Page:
REMO: The GPS for textile recycling

Many clothing companies do not know where to start with textile recycling. Where can they take the clothes that they have collected? Where can they find recycled textiles? And who can process the textiles? REMO (The Recycle Movement) shows them the way using its extensive network of suppliers, fiberizing companies, spinners, weavers and clothing companies. In this role, REMO is also involved in a number of pilot projects for the European LIFE project ECAP: European Clothing Action Plan.

Martin Havik, the founder of REMO, started REMO in 2008. After his career as a professional cyclist, he ended up in the textile industry in Italy. "Via my own textile purchasing office in Prato, I learnt first hand how textile recycling works: from the individual fibres to a pair of jeans." He also learnt the ins and outs of the textile world. "It is made up of many individual islands, each protecting their own product. Besides contributing to a healthier planet, I also hope that REMO helps to create cooperation and transparency. After all, the textile industry is the second largest polluter; one shirt is equivalent to 2,600 litres of water. This situation cannot go on for much longer."

GPS function

There are only a few companies that can turn recycled textiles into new clothes. REMO knows where to find them and how to bring them into contact with clothing manufacturers, such as ASOS and MUD Jeans. Havik: "We know the routes and function as a kind of GPS. With our network and our knowledge, we complete the recycling chain. That saves companies a lot of money and research."

Making textile recycling more transparent

Unfortunately, sustainable clothing is not high on the list of priorities. Clothing manufacturers do not quite know how to successfully launch sustainable trousers, shirts, jumpers and tops in the market. Marieke Koemans-Kokkelink is Sales Director at REMO and has been considering the problem. "We want to use textile recycling to make sustainable production of clothes more transparent. We also want to make consumers more aware of the recycling of clothing. For that reason, REMO has come up with the REMOkey. It is a label that states what percentage of the end product is recycled and what the environmental benefit is. Via a QR code, customers can see the textile’s journey from start to finish. We hope this will make consumers aware that it is good to hand in old clothes and to purchase recycled textiles. And a clothing company can use the label to show that they are sustainable and transparent."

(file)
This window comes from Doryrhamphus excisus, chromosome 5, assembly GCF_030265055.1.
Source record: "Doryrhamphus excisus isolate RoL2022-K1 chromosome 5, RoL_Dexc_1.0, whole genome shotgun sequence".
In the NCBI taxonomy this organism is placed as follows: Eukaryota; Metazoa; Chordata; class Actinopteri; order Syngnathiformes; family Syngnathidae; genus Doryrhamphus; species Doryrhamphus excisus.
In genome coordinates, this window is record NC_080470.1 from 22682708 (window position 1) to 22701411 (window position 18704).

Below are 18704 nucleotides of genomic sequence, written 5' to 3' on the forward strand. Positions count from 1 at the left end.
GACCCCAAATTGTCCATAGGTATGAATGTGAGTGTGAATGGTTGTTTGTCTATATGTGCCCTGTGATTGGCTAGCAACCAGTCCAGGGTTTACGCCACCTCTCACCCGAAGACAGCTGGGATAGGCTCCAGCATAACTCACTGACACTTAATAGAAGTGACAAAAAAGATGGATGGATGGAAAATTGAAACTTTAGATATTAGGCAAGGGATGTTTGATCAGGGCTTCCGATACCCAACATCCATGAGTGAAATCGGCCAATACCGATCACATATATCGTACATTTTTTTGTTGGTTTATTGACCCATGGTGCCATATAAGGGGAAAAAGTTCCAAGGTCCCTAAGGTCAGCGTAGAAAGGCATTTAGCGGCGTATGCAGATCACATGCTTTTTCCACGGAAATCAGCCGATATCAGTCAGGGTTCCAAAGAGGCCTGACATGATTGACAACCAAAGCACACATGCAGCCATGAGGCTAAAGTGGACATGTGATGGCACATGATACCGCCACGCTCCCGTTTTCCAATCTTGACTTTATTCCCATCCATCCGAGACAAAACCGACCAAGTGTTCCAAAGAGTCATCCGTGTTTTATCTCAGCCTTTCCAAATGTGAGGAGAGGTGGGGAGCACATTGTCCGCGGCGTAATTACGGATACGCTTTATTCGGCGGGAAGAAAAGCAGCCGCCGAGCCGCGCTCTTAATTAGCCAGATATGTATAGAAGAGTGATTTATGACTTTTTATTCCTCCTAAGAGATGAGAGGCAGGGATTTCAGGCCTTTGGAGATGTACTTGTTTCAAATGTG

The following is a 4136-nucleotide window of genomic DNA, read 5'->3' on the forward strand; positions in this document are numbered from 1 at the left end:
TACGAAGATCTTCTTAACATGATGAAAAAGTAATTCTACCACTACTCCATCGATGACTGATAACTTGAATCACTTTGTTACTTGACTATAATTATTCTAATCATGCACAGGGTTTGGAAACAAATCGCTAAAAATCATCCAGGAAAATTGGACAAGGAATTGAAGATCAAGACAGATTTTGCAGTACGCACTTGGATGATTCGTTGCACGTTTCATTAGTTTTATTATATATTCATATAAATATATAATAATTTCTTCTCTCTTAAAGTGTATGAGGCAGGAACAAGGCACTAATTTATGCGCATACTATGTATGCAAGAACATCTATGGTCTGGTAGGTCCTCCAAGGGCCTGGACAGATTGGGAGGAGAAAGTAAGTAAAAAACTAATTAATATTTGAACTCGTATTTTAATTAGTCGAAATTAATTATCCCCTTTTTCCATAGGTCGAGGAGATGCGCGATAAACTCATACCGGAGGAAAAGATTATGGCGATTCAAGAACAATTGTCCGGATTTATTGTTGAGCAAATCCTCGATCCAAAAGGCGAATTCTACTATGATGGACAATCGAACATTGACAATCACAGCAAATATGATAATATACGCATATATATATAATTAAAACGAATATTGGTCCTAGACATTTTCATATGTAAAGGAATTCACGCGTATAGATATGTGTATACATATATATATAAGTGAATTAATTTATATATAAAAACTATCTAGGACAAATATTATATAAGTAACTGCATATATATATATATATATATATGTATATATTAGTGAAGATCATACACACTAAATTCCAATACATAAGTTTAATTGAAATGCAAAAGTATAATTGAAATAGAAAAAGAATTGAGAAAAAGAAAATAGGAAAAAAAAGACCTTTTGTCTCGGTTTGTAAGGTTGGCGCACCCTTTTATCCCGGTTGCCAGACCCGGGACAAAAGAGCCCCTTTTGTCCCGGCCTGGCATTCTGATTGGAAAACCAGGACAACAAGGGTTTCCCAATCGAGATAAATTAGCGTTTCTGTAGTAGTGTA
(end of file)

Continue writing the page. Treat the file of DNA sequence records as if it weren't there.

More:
Havik: "Our ultimate goal is to reduce the amount of waste textile, to waste less water and energy, and to reduce the emission of CO2." To achieve this goal, REMO works with other sustainable companies and governments. For example, in a number of pilot projects within ECAP, they advise companies on textile recycling and on the best route to take. Furthermore, REMO helps them achieve their CSR objectives and to make those objectives more tangible. Examples of pilots in which REMO has been involved include the pilots with ASOS, Blue LOOP Originals/Blycolin, HAVEP and the clothing chain JBC.

About ECAP

In ECAP, Rijkswaterstaat (part of the Dutch Ministry of Infrastructure and the Environment) works together with the British organization WRAP, the Danish Fashion Institute, the Dutch-English organization MADE-BY and the London Waste and Recycling Board. Together, these parties wish to reduce the amount of clothing that is landfilled or incinerated in Europe by 90,000 tonnes a year by 2019. ECAP also has the ambition to reduce the water consumption and the emission of CO2. One of the work packages of Rijkswaterstaat in ECAP is the pilots for Fiber2Fiber recycling. In these pilots, companies are encouraged to produce new clothes with a considerable percentage of recycled textile. The €3.6 million ECAP project is funded through the EU programme LIFE. The project runs until March 2019.

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